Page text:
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The way we weren’t

It’s tempting, but wrong, to think we are cleverer than previous generations

In the second decade of the 21st century, the 20th century has already become a strange land, ripe to be looked back on through television fiction. If you were there, the result often taste wrong, especially if they look right. A mental flavour is hard to re-create; but never mind, because you won’t be around long to object. Trying to be generous as I bow out, I personally am careful to give points for any attempt at fidelity to the way we were, although all too often the flashback shows strike me as adding up to a startling registration of the way we weren’t. What are these young people trying to achieve, when they pour so much money, talent and effort into telling us what they think our lives used to be like? Well, if the first thing they strive for is a financial return on investment, they’re certainly achieving that. And anyway, they’d do the same for Henry VIII: The Tudors and Wolf Hall between them must already have made more money than the dissolution of the monasteries. We should never forget that we’re watching a market at work, even if the market is making the market the subject: self-reference is no guarantee of objectivity. It’s more likely that objectivity had been made part of the pitch.

Among the growing worldwide audience for box sets of American television serials, the quiet but insidious craze for Mad Men spread at a highly sophisticated level. People latched on who would never buy a box set of Entourage (too silly) or Californication (too dirty) or Band of Brothers (too noisy) or The Sopranos (too grisly) or The Wire (too druggy) or even The West Wing (too witty). But a box of Mad Men they had to have, even if they hadn’t seen a single episode on television. Transmissions of Mad Men on mainstream channels, in fact, drew a notably restricted audience. In its land of origin the show was a hit for the cable channel (AMC) that developed it, but a big cable audience is a small percentage of a network audience, and in other countries the show was usually a minor event when it went to air. Even if it didn’t rate on a terrestrial channel, however, the distributors of the box set were likely to get happy, because there was an upmarket consumer stratum out there whose hunger for the product seemed to be made all the sharper by the fact that hardly anybody else knew about it. It was like a taste for some homemade ice cream that gets taken up by a big manufacturer: the marketing will depend on the message that somehow the product is still home-made by Ben & Jerry, even though it’s rolling out of a factory by the truckload.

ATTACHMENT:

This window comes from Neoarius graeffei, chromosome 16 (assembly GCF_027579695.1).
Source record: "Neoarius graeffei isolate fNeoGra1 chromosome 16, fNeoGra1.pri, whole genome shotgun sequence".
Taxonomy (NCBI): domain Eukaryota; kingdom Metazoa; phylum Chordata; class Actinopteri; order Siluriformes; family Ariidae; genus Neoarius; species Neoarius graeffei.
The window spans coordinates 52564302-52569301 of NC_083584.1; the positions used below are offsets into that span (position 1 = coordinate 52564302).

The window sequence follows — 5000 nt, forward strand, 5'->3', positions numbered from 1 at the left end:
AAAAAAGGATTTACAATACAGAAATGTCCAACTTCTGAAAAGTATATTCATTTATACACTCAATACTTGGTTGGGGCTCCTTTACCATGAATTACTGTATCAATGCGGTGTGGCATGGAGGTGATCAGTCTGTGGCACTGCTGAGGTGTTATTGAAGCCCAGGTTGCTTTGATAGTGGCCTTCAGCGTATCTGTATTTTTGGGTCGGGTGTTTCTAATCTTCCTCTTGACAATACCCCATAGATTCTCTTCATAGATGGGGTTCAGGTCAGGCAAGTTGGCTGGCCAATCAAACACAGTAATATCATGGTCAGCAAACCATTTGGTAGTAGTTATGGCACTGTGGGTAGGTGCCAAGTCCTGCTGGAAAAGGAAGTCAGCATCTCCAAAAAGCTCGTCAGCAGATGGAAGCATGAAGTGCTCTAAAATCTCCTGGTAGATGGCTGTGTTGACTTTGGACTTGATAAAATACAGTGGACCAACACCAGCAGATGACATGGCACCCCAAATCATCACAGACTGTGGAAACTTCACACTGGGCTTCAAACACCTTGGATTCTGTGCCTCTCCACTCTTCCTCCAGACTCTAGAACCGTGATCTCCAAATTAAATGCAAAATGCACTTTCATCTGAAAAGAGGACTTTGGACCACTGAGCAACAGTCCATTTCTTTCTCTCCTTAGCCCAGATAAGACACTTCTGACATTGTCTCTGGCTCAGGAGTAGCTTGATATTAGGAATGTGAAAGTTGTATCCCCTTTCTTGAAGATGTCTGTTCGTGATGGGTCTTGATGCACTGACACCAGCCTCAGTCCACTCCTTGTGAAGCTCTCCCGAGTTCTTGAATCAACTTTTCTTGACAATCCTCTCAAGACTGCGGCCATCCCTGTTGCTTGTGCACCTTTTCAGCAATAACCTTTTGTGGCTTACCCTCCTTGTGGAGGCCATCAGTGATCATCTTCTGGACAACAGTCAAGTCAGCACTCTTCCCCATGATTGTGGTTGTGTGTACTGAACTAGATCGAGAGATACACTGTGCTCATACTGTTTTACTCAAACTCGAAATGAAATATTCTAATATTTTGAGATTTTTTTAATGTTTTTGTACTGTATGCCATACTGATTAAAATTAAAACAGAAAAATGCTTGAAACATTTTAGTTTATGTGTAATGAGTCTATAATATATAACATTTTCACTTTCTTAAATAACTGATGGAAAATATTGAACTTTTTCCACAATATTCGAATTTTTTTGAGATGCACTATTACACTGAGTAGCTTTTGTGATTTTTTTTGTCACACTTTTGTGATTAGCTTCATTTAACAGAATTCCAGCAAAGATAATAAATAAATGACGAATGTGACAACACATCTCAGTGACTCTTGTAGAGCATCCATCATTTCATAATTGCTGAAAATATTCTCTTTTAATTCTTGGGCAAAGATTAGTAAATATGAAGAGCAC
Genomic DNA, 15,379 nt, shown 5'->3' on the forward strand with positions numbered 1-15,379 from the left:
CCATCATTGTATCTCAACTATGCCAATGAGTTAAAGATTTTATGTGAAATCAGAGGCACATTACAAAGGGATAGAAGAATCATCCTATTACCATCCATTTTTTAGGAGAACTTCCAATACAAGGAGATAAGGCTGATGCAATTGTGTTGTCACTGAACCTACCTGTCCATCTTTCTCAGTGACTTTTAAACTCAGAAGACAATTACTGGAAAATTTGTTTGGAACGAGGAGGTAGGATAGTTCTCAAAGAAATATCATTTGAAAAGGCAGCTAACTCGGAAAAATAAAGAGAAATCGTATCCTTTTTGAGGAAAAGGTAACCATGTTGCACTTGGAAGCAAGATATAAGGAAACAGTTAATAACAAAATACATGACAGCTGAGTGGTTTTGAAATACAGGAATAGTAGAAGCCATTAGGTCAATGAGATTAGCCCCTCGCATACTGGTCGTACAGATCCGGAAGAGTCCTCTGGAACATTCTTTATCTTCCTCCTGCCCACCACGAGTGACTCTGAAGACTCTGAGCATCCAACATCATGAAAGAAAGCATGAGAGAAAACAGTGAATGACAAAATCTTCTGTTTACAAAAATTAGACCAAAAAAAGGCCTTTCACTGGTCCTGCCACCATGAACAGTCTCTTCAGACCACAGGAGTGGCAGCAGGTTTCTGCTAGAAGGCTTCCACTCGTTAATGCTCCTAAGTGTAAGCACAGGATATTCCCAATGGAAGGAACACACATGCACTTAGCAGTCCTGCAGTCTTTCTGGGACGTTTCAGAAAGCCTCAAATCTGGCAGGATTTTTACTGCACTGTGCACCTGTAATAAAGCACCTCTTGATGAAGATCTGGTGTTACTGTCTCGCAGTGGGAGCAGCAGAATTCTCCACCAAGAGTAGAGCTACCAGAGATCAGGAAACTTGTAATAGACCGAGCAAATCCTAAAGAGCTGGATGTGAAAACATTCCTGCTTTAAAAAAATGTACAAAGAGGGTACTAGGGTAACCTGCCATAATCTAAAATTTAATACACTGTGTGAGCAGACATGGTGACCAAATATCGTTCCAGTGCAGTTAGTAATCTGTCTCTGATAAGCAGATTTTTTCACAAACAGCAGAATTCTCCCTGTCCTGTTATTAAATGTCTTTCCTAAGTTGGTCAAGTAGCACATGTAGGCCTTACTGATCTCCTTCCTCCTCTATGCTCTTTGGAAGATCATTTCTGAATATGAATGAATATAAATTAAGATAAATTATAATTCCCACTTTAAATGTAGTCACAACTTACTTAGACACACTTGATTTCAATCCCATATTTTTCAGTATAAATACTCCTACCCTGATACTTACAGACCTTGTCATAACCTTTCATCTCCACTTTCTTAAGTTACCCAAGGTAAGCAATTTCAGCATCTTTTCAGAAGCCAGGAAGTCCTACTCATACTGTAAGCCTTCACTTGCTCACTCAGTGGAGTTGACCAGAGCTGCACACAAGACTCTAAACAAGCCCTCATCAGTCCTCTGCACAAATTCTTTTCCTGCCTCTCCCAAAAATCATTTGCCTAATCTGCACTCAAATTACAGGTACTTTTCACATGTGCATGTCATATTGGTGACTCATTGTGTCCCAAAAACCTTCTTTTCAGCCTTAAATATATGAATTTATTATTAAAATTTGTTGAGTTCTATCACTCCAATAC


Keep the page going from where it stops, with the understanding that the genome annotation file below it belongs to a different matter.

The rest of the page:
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In Prospect’s September issue: Paul Johnson argues that there is no getting away from the fact our economic prospects have got worse post-Brexit. Paul Wallace attempts to outline how the government will try and deal with that situation, while Nicolas Véron suggests that The City of London will decline outside the European Union. On a brighter note, Clive James explores what we can learn from the television show Mad Men. Also in this issue: Patience Wheatcroft, the Conservative peer, suggests that Brexit might not be a done deal with a rebellion in the Lords possible. Thomas Chatterton Williams explores the work and Beyoncé and argues that black artists are failing to say anything profound and James Dyson outlines how he would rule the world.